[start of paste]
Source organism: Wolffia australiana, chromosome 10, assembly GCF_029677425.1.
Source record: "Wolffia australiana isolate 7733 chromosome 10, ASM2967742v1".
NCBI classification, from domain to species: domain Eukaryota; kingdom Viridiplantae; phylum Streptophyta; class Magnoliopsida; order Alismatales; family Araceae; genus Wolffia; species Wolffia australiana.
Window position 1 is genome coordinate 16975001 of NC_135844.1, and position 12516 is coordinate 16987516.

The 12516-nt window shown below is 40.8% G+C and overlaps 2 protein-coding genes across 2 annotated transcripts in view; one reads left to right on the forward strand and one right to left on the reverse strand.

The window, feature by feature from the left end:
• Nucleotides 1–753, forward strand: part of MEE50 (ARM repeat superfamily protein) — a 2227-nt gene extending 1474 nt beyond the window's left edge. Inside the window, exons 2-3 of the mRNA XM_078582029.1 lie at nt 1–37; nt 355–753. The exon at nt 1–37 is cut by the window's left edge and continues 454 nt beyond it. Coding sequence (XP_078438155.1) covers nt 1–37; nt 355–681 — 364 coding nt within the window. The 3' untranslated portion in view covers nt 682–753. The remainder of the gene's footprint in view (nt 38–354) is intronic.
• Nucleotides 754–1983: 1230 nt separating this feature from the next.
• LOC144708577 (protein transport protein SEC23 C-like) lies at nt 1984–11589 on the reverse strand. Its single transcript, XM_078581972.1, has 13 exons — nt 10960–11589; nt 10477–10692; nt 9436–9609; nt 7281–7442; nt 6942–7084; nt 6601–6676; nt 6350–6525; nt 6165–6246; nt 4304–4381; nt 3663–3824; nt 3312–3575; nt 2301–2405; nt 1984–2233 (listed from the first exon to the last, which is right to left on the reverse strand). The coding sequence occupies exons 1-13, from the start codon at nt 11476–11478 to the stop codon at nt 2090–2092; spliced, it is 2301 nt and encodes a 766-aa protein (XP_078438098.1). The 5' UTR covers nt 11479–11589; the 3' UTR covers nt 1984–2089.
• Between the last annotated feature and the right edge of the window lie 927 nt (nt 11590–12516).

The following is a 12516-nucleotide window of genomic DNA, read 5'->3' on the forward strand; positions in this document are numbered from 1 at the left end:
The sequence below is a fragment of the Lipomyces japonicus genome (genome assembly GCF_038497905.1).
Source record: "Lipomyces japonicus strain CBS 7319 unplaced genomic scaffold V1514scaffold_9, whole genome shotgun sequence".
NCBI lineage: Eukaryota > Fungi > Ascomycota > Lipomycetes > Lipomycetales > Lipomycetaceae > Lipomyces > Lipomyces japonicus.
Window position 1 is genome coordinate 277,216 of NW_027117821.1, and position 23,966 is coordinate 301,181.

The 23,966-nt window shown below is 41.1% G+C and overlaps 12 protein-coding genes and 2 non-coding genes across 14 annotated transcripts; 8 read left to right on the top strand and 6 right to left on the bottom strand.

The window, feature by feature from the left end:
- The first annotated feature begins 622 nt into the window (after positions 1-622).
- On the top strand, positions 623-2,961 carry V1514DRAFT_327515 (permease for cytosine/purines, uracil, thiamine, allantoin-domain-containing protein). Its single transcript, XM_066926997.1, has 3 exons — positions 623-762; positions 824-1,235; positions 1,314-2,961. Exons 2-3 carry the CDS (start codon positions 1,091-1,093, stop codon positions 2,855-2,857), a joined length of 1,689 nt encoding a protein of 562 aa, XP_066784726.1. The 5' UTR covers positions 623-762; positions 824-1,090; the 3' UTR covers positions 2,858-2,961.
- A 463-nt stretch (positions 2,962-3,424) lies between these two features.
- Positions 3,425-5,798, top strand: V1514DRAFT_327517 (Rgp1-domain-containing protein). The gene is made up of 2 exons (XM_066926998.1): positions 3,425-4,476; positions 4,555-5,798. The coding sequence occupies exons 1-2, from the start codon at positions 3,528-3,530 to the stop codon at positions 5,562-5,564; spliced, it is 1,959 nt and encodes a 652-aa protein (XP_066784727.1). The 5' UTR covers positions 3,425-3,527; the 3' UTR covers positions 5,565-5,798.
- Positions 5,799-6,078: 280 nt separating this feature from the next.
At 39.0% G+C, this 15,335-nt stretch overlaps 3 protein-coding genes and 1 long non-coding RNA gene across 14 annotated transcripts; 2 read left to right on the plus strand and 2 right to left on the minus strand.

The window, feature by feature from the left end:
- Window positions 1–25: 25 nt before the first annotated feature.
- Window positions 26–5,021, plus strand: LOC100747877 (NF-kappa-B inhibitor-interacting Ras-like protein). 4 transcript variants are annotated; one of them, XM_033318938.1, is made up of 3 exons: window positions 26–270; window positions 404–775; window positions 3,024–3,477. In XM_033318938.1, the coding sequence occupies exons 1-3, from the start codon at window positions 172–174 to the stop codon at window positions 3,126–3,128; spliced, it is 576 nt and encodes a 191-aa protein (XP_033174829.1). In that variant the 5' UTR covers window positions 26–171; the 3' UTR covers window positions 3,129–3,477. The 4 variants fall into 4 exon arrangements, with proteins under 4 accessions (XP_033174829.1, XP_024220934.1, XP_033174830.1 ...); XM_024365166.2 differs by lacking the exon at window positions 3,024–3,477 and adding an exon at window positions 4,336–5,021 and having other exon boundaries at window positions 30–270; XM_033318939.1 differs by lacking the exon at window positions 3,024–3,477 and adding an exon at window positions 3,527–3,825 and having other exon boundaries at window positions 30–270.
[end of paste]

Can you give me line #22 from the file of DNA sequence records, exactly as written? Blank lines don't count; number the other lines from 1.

- Positions 5,799-6,078: 280 nt separating this feature from the next.